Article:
Motorola's design margin had been 25 percent (or 4s or Cp = 1.33). When Smith noted that escaping and latent defects under this strategy were far too high, he reasoned that the disparity between actual reliability and the reliability expected at final test could be accounted for by increased product complexity and deviations of the process mean from the target value, arriving at a value of 1.5 sigma. The complexity phenomena had been noted previously by Wernher von Braun in the U.S. space program: If a large number of components must function for a system to accomplish its objective, the probability of system success diminishes rapidly as the number of components increases unless the reliability of each is essentially perfect. The 1.5-sigma deviation remains controversial, but it's not a fundamental issue. What is important is that Smith recognized that a process mean could not be maintained exactly on target, and when it deviated from target, the traditional three-sigma process produced large numbers of parts that exceeded specifications. Thus, this breaking with the three-sigma quality tradition was a major contribution, as was the recognition of the role of complexity, which dramatically increases the number of opportunities for (and thus, probability of) defects and the likelihood of subsequent system failure.
But what about the then-existing theory of optimal quality levels? Motorola observed that Japanese products were of much higher quality than was predicted by the traditional optimal quality level curves. Independently, Robert Cole investigated this issue and noted several reasons for this change in the quality viewpoint. Japanese quality professionals, he asserted, realized that the costs of poor quality were far larger than had been supposed; recognized that focusing on quality improvement as a companywide effort improved a wide range of performance measures; established a system that moved toward quality improvement and low-cost solutions simultaneously; shifted the focus of quality improvement from product attributes to operational procedures; developed a dynamic model in which customer demands for quality rise along with their willingness to pay for these improvements; and focused on preventing error at the source, thereby dramatically reducing appraisal costs.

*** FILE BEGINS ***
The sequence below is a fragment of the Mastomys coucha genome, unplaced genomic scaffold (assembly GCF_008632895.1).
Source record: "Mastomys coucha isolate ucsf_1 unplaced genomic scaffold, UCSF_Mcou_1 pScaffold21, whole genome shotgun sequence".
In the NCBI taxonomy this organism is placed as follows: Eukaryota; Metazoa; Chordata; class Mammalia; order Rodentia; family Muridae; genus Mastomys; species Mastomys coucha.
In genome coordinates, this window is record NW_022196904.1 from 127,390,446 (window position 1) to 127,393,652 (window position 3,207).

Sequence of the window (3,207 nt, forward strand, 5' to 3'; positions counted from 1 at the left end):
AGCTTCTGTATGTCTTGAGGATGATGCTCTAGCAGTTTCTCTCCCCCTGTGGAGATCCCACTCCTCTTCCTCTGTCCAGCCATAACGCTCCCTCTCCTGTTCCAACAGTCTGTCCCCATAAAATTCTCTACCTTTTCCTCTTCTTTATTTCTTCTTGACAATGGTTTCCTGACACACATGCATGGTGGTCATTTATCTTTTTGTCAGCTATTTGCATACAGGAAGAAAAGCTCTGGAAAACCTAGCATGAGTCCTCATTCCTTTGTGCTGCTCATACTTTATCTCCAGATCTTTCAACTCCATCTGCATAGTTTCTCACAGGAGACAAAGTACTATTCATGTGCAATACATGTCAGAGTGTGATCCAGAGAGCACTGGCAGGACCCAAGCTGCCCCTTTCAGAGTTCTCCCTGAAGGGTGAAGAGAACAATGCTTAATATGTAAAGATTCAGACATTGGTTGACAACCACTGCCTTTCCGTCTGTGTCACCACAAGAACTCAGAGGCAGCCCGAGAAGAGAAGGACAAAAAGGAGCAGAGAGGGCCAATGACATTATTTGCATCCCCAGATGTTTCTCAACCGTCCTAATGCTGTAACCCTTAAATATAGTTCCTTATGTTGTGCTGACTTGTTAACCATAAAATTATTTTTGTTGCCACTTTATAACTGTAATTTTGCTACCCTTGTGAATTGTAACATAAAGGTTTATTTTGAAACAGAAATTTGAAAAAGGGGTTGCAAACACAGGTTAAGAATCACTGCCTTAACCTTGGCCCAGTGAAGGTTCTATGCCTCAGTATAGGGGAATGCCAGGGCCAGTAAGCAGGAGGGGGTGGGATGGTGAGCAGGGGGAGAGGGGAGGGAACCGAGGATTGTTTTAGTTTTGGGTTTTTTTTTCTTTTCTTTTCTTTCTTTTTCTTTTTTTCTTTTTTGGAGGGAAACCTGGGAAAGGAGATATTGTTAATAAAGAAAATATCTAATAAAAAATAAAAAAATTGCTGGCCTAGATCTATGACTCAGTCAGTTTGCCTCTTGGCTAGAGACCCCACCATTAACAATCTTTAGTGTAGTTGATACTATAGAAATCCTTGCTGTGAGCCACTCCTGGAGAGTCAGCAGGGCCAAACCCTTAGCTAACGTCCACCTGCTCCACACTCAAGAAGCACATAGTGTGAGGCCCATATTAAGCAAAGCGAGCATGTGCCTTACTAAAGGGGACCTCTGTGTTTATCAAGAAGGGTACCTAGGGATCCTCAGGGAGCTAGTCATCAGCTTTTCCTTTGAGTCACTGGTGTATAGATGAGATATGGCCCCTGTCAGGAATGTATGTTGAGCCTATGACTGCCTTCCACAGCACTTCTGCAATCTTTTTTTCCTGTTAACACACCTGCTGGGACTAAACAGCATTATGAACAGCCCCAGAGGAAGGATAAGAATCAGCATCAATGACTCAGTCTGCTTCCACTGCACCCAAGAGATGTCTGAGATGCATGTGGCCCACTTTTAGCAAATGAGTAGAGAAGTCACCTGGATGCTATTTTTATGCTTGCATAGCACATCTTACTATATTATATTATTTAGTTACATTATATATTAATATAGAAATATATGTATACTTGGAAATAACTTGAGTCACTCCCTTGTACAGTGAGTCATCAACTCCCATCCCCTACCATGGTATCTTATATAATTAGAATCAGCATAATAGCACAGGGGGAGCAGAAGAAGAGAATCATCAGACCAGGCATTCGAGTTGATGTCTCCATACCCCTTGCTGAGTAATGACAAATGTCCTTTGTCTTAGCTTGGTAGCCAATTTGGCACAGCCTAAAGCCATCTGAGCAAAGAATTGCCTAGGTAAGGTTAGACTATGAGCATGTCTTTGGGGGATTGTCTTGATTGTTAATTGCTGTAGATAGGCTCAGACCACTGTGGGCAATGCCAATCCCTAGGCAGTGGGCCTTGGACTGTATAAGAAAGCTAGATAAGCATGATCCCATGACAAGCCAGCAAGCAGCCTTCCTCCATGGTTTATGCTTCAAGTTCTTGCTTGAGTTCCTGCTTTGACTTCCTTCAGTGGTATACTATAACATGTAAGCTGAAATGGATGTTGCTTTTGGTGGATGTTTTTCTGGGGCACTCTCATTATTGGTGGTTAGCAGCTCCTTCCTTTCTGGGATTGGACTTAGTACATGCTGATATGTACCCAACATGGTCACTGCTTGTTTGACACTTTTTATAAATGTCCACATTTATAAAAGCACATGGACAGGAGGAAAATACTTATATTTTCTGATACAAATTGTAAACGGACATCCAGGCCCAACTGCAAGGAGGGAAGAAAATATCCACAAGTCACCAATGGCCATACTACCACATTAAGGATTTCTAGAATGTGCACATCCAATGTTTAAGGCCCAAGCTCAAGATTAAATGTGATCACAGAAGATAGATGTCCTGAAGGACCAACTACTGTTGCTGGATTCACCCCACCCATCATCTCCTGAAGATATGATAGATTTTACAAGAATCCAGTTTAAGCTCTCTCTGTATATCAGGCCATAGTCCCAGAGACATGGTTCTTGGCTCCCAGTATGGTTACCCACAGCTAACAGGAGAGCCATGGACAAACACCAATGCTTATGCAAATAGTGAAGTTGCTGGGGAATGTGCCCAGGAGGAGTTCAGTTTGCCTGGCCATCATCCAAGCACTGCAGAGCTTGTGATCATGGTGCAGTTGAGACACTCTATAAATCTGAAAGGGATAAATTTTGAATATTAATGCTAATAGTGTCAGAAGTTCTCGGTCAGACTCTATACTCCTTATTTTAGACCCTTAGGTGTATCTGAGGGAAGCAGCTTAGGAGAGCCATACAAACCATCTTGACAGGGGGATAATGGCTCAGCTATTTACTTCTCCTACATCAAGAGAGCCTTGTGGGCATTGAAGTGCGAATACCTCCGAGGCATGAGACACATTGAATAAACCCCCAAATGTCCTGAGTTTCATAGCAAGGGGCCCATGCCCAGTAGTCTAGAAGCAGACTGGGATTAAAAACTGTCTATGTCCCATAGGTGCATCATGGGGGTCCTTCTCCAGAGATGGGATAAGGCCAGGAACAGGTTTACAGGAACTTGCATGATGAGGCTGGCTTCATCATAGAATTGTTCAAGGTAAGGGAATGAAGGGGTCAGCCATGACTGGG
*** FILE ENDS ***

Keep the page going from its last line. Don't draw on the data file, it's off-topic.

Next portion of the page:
As Motorola set out on its quality journey, Harry noted that the company ran into a five sigma wall. Motorola found that it could attain a three-sigma level by installing process improvement and control in its own installations, and improve this to the four- or five-sigma level through the education of its suppliers. However, Six Sigma only became possible once the company had attained a better understanding of the role of robust design--systems design, parameter design and tolerance design.
Not coincidentally, Motorola won the Malcolm Baldrige National Quality Award shortly after the rollout of Six Sigma. Receiving the Baldrige Award requires the winning company to present its concepts to the world. Thus, as Six Sigma was approaching adolescence, quality professionals at Motorola were describing their methods to their colleagues and learning how far Motorola had advanced in comparison to other companies. At this point Harry wrote a strategic vision for accelerating Six Sigma. This included a change in focus, anchoring quality by dollars and seeking a business transformation. It included a description of different competence levels in the Six Sigma methods, which, in the karate tradition, were designated by belts--Green Belt, Black Belt and Master Black Belt.
Elsewhere, GE's Jack Welch and AlliedSignal's Larry Bossidy (first at GE Financial) led their organizations' cultural change through Six Sigma initiatives. In 1998, Business Week reported that GE saved $330 million through Six Sigma, doubling its CEO's previous prediction. Welch has predicted a savings of $10 billion over five years. It's no wonder Six Sigma has gained industry's attention.